I wrote an essay this afternoon, at roughly 2:30 PM, mostly out of frustration and a kind of helplessness. It is my hope that people will identify with these feelings and that, whatever form grief takes, we will continue the essential constructive dialogue that today’s events call for.
We no longer huddle around the television to learn about national news. As the piece below relates, what we do now is experience news in what I believe is a bizarre and fragmentary way. National tragedies amplify this strangeness. Grief is to be shared. With whom? What does it mean to “share” in the Facebook age?
As I sit in a silent room, drinking coffee I purchased with my WesCard, trying to construct an outline for a final paper due soon, I am struck by how pristinely collegiate my life is. The parking lot outside this window is reserved for registered vehicles. I needed access to enter this building. A majority of the people walking down the street I recognize as students. My computer case is branded with a big W.
Forty miles away, the residents of Newtown, Connecticut are in hell. Schoolchildren have been murdered. A principal has been shot. An entire classroom of students seems to have disappeared. Medical examiners from neighboring states have been called in to help autopsy the bodies; Connecticut does not have enough personnel.
Forty miles away, I scour the Internet for breaking news on the mass shooting. Twitter carries updates from sources like Slate, The New York Times, BBC Breaking News, and Mother Jones. The programming I caught on WFSB-TV as I left Senior Fauver to study—stopping at Pi Café for the iced coffee—is obsolete. New information has replaced the old, and in ten minutes it will happen again.
I have the urge to check Facebook. Perhaps I can eavesdrop on a stimulating conversation about gun control. Perhaps I can leapfrog onto a website with a more accurate, up-to-date account of the shooting. Perhaps my newsfeed will be replete with insight, critical thinking, something.
What I see is status after status with the same message: “I can’t believe this terrible tragedy happened. My heart goes out to all the victims and their families.” “Connecticut is in my prayers.” “Heartbroken for all those affected by the tragedy in Newtown, Connecticut.”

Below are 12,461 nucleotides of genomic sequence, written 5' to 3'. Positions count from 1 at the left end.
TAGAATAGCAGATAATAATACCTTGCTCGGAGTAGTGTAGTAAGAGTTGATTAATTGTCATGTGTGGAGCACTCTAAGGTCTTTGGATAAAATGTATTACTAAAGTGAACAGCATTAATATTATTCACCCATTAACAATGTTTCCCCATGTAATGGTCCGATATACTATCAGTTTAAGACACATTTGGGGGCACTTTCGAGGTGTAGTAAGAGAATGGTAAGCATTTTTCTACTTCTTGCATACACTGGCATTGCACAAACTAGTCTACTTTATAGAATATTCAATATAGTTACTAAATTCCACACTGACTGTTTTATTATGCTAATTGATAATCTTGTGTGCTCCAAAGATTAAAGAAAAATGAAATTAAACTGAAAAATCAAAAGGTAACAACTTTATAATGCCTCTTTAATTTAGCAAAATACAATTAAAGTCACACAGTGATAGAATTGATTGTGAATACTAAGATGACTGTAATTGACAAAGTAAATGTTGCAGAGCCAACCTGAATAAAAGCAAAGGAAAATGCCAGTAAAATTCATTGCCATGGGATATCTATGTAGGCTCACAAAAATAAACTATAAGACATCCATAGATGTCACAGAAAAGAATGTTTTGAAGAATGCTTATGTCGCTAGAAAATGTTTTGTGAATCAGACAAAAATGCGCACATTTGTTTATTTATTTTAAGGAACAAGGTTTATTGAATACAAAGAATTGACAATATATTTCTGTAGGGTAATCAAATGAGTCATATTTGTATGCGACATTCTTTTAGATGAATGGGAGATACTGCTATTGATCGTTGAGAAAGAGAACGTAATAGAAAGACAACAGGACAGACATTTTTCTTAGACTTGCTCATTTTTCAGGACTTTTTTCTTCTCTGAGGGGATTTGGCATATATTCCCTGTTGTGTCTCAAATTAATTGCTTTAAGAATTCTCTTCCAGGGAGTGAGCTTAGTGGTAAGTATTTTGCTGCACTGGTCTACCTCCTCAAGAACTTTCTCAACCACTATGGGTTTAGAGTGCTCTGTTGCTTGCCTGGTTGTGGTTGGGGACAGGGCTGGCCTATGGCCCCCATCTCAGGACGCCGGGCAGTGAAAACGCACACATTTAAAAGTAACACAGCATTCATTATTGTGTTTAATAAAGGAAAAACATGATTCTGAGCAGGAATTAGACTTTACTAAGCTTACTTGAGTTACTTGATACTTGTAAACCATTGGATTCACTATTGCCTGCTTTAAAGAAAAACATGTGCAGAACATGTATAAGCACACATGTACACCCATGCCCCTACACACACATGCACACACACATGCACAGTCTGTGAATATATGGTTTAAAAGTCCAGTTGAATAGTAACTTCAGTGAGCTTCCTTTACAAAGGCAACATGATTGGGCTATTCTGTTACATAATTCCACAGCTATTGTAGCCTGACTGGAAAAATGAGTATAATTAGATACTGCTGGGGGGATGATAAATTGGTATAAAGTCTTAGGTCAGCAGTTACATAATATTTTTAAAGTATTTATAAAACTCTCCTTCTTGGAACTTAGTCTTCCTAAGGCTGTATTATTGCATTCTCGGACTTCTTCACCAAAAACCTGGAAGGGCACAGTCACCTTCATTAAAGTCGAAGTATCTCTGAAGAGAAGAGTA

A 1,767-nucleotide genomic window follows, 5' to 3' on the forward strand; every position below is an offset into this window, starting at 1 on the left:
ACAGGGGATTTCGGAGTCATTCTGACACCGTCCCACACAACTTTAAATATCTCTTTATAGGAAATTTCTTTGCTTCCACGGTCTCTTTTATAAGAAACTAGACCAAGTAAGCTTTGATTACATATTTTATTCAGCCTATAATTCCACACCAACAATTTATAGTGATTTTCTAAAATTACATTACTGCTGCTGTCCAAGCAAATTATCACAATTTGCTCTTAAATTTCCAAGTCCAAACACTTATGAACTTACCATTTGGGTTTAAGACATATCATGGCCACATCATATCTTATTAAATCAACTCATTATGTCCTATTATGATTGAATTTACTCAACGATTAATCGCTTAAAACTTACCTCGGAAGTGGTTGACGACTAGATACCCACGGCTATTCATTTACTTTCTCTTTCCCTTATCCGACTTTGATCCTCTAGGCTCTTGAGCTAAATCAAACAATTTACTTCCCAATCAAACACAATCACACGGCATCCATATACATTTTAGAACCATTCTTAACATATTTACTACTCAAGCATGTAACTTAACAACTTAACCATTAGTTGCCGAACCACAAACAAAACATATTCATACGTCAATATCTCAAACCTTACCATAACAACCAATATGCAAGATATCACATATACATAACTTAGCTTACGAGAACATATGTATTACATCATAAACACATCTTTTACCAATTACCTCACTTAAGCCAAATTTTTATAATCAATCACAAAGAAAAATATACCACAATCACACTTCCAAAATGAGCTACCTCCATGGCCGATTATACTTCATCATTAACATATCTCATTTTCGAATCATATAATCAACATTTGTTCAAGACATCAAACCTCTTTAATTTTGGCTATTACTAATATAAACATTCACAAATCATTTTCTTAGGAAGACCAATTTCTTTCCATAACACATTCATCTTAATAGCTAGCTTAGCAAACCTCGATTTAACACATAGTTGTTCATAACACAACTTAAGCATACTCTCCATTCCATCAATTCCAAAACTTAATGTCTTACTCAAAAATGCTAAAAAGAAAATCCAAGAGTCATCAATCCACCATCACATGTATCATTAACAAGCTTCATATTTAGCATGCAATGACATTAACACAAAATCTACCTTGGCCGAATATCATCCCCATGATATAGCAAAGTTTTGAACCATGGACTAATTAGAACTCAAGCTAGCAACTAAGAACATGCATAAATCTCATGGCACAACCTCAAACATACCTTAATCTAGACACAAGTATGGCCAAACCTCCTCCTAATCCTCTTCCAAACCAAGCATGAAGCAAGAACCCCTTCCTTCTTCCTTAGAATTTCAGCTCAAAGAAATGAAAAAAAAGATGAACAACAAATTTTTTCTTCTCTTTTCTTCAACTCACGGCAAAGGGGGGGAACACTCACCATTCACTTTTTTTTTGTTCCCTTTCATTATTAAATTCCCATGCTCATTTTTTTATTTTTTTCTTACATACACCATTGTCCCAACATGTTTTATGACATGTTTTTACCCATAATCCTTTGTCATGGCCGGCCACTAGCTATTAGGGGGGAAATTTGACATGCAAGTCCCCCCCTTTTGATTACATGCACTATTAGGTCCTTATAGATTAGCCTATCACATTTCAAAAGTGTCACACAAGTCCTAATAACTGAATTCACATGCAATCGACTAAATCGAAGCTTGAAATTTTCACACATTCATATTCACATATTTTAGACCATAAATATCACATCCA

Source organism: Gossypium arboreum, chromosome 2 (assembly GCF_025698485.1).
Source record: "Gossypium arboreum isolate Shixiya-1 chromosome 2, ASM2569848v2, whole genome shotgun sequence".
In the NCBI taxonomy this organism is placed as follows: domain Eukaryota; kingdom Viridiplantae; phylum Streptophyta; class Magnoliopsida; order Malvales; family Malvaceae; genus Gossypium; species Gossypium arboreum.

I want to be clear: I don’t know anybody in Newtown, Connecticut. I do know people who know people in Newtown. But I am willing to bet that a sizable portion of my Facebook friends don’t know anybody in Newtown. And every thirty seconds for the last two hours, a new condolence message appears at the top of my newsfeed.
Why do my Facebook friends feel compelled to write a status about an incident which does not immediately and directly involve us (not “us” as in “society,” but “us” as in “the hundreds of people who make these statuses, who don’t know anyone from Newtown, and me”)? To be sure, we suffer when made aware of the suffering of others, especially when our communities overlap. I do not question their right to feel this suffering: we are all entitled to suffer; in fact, we must bear the suffering of others in order for it to have meaning to us, and for it to change the status quo. A fundamental condition of humanity is empathy. That’s why tragedies of this sort hurt us: we recognize the preciousness and precariousness of life, and we need to do something. So is it out of empathy that we write such Facebook statuses? Is it for the victims? Do we address Newtown when we post these elegies?
I think it’s safe to say, no, we don’t. Account modifications notwithstanding, our statuses are only visible to our Facebook friends. Is it for these “friends” that we write? What does a friend’s message of solidarity with someone other than myself (i.e., a resident of Newtown), a person who cannot read the status, communicate to me, the reader of the status? Facebook is nothing if not an interface for the producers and consumers of content; a status is nothing if not read. “Like” it or not, the status-reader has become involved in the making of the statement.
Or is it enough simply to have posted the status, without the confirmation of “likes” or of its having been read? Do we send these condolence messages to everyone, to no one, merely so we can satisfy ourselves with the knowledge that we care? What better way to prove we care than to say we care? Twitter represents the triumph of the individual over the collective. Is a Facebook status a tweet?
I am not so cynical as to believe that behind every status of solidarity lurks a solipsist with a guilt complex. But I am also not so naive as to believe that my Facebook friends expect their goodwill to reach Newtown. To those who say, “What right do you have to judge me on how I choose to express my grief?” I would respond, “You’re not asking the right question. I am not suggesting that grief is any less authentic in a Facebook status than it would be in a face-to-face conversation. I am not judging your grief. But the only reason I can say I’m not judging your grief is because I know you are grieving; the only reason I know you are grieving is because I read your status.”
Violence of this scale and of this perverseness boggles the mind and the tongue; it demands awe, and yet it must not be met with silence. What has happened today must provoke important conversations. For us, the students whose lives are not immediately and directly changed by this trauma, the shooting forces us to confront a troubling dissonance: we know that Newtown is there, but we are here; what does this mean? I do not expect Facebook statuses to answer this question directly. But I do expect my Facebook friends, the ones like me, to acknowledge their readers.
—Adam Isaacson ’13